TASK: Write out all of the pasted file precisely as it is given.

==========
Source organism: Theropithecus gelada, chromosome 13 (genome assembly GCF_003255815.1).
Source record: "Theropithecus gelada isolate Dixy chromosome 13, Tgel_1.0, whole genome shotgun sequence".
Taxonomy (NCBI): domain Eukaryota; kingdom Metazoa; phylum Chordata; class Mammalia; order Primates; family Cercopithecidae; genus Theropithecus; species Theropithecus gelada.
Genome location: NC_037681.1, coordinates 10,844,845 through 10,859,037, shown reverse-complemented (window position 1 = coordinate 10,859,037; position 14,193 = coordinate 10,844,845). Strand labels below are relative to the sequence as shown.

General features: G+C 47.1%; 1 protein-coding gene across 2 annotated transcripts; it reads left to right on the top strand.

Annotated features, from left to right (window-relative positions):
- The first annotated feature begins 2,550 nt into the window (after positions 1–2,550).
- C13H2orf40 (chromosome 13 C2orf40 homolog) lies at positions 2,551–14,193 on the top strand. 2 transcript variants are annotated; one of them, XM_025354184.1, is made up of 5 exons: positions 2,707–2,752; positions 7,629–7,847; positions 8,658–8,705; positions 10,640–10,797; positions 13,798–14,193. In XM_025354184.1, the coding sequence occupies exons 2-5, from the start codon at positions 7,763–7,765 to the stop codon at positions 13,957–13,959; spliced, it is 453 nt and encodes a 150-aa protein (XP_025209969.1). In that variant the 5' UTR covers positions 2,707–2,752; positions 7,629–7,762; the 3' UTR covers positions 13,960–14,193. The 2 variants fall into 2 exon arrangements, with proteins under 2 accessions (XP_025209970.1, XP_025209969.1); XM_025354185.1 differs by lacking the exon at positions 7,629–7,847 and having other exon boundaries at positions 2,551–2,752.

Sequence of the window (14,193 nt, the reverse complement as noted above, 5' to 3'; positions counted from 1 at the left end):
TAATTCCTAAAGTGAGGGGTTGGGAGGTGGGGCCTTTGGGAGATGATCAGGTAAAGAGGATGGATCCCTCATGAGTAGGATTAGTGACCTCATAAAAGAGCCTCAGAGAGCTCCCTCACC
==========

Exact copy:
Source organism: Theropithecus gelada, chromosome 13 (genome assembly GCF_003255815.1).
Source record: "Theropithecus gelada isolate Dixy chromosome 13, Tgel_1.0, whole genome shotgun sequence".
Taxonomy (NCBI): domain Eukaryota; kingdom Metazoa; phylum Chordata; class Mammalia; order Primates; family Cercopithecidae; genus Theropithecus; species Theropithecus gelada.
Genome location: NC_037681.1, coordinates 10,844,845 through 10,859,037, shown reverse-complemented (window position 1 = coordinate 10,859,037; position 14,193 = coordinate 10,844,845). Strand labels below are relative to the sequence as shown.

General features: G+C 47.1%; 1 protein-coding gene across 2 annotated transcripts; it reads left to right on the top strand.

Annotated features, from left to right (window-relative positions):
- The first annotated feature begins 2,550 nt into the window (after positions 1–2,550).
- C13H2orf40 (chromosome 13 C2orf40 homolog) lies at positions 2,551–14,193 on the top strand. 2 transcript variants are annotated; one of them, XM_025354184.1, is made up of 5 exons: positions 2,707–2,752; positions 7,629–7,847; positions 8,658–8,705; positions 10,640–10,797; positions 13,798–14,193. In XM_025354184.1, the coding sequence occupies exons 2-5, from the start codon at positions 7,763–7,765 to the stop codon at positions 13,957–13,959; spliced, it is 453 nt and encodes a 150-aa protein (XP_025209969.1). In that variant the 5' UTR covers positions 2,707–2,752; positions 7,629–7,762; the 3' UTR covers positions 13,960–14,193. The 2 variants fall into 2 exon arrangements, with proteins under 2 accessions (XP_025209970.1, XP_025209969.1); XM_025354185.1 differs by lacking the exon at positions 7,629–7,847 and having other exon boundaries at positions 2,551–2,752.

Sequence of the window (14,193 nt, the reverse complement as noted above, 5' to 3'; positions counted from 1 at the left end):
TAATTCCTAAAGTGAGGGGTTGGGAGGTGGGGCCTTTGGGAGATGATCAGGTAAAGAGGATGGATCCCTCATGAGTAGGATTAGTGACCTCATAAAAGAGCCTCAGAGAGCTCCCTCACC